Bill Fernald
 

How old should a highway be before you tell it, that it has been adopted?


#3 Martin

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Posted 25 April 2017 - 01:04 PM

Thingies like the Lamprey were always inline 16d or 26d back in 68,and that makes for a simpler build. If I were you I would build a simple jail house door brass rod inline, If you need a 16d motor bracket just PM me and I will be happy to sponsor you. Take a look at what was just found by Mark. Great pics of the kind of chassis I would recommend you build.

Shinoda x3

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Martin Windmill

#4 mike1972chev

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Posted 25 April 2017 - 01:11 PM

How "effective" do you think the simpler chassis on the far right was?(Orange bodied car) 

 

 

Is their any certain "formula" to follow when doing one of these scratch builds????  

 

 

I am considering an angle winder build also. Have not decided which way to go on this scratch build brass yet????   <_<

 

What motor would one even consider for a 68-70s era car????


Michael J. Boruff


#5 Martin

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Posted 25 April 2017 - 01:16 PM

Inline would be easiest to build with a stock 16d, the more weight the better it will handle. IMO.

Just stay close to a 4" wheelbase and .9" guide lead(front axle to guide pivot) and have fun. I wanted to mention I did not have a frame fixture back in the day. I used squared paper and a young eye. For sure a fixture makes it easier but not mandatory. This angle winder chassis was drawn on squared paper and then built on that drawing. Not sure if I had the paper taped to glass or marble, but something flat that will not suck up all your heat.

This angle winder was a competitive chassis in late 1969, The F1 inline is my reproduction chassis of a design by the great Mike Morrissey in 1967. You cuold add side rails if you wanted a full width car.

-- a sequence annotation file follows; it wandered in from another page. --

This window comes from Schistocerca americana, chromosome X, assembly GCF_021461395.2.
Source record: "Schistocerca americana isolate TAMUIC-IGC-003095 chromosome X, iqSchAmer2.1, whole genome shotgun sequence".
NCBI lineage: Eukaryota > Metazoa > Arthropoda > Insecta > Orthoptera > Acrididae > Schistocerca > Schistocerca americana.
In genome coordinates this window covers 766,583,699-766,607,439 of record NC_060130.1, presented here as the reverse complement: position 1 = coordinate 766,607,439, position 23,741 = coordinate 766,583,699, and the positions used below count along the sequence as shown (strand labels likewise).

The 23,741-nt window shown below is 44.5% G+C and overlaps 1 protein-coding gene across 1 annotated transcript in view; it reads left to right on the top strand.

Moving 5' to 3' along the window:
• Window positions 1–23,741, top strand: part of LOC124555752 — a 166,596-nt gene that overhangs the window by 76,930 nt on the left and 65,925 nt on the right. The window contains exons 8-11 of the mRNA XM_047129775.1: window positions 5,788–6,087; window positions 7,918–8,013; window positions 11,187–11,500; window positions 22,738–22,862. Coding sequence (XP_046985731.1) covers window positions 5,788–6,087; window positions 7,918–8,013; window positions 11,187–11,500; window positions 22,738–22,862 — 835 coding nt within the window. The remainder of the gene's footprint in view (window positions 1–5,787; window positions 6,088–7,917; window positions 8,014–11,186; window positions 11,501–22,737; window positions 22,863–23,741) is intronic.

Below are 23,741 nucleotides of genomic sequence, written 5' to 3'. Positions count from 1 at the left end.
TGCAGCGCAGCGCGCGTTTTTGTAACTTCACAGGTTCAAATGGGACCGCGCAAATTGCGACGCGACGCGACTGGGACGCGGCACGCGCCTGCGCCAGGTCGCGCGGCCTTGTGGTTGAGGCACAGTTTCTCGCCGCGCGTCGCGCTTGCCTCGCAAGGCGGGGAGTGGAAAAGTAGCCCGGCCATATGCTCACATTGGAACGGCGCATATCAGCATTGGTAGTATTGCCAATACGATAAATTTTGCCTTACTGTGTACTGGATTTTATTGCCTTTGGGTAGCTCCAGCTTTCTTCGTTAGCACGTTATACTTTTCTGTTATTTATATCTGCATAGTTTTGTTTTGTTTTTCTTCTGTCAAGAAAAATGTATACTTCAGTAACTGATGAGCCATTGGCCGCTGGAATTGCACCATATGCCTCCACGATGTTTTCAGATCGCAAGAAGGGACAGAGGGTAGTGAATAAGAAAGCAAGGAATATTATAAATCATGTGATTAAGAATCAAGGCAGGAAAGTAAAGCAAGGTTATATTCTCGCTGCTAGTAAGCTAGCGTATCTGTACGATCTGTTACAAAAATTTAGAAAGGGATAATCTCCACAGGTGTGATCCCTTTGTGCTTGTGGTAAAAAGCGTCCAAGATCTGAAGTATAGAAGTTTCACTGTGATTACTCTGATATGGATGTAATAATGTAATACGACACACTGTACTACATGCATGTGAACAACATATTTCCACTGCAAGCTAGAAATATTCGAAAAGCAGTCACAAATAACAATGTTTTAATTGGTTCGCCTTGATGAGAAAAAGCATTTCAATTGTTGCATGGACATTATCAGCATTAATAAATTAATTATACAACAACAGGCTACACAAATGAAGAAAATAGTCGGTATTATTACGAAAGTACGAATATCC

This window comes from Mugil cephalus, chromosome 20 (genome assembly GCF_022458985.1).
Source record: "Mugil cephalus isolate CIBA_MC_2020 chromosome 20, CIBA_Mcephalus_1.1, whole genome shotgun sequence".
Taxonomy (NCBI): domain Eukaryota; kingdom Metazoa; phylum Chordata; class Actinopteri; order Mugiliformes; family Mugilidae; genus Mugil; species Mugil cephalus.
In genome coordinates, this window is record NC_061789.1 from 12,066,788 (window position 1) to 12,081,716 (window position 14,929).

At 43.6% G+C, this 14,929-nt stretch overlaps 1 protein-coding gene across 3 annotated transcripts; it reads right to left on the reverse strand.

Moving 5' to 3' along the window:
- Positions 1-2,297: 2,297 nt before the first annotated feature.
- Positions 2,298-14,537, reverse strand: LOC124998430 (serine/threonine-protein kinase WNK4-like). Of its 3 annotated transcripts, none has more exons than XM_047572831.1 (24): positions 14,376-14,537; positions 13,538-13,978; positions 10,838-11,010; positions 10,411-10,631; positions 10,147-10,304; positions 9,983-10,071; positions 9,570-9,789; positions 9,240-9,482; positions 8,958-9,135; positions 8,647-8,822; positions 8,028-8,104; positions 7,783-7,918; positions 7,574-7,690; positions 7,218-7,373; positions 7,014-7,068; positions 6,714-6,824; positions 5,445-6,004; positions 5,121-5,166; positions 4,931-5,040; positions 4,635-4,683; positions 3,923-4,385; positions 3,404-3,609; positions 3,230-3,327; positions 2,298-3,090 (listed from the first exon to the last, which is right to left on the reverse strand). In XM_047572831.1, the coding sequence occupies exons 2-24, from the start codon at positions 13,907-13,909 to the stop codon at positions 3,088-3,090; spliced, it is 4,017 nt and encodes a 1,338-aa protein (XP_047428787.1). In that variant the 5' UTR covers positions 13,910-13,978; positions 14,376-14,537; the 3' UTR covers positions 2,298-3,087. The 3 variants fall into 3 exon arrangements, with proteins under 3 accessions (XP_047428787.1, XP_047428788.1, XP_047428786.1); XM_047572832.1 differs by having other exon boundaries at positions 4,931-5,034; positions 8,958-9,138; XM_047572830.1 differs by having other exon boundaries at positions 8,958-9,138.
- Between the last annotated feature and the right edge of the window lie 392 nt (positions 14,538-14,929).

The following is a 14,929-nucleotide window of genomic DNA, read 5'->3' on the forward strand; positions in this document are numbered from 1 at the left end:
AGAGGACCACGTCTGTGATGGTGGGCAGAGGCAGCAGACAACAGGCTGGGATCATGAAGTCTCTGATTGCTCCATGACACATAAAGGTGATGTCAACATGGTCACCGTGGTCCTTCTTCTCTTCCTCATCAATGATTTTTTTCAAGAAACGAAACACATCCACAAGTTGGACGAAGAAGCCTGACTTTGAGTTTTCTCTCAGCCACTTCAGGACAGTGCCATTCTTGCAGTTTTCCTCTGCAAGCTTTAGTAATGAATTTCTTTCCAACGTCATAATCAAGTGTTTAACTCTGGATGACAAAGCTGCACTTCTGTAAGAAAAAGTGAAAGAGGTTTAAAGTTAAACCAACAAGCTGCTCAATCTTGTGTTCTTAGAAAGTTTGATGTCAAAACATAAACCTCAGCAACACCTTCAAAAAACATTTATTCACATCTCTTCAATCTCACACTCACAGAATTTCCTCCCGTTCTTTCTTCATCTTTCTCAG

Again If you need a 16d inline motor bracket like the one I used below, I also have front wheels and guide if you need, just PM me and I will be happy to sponsor you.

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Martin Windmill

#6 mike1972chev

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Posted 07 May 2017 - 03:45 AM

BOTH of those cars are awesome Martin!  


Michael J. Boruff


#7 Martin

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Posted 07 May 2017 - 02:17 PM

Thanks Michael, Funny to think the angle winder was built when I was 15 the inline was when I was 55. Good to see you back, thought we had lost you?

PM  me your address I will send you a care package.


Martin Windmill

#8 Markomatic

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Posted 30 May 2017 - 02:37 PM

Bill, The chassis in your avatar is a box stock chassis by Monte Ohren. I have two. One like yours and another with pans. They were not quite as competitive as the usual chassis of the early 90's but they are built well and Monte was a great guy.

 

Mark Miller


Mark Miller

#9 Bill from NH

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Posted 30 May 2017 - 09:25 PM

Mark, I didn't know Monty had built this chassis. I got it & another brass/wire frame on eBay a few years back. All I recall at the moment is they came from CA, but I didn't get them from Monty.


Bill Fernald
 

How old should a highway be before you tell it, that it has been adopted?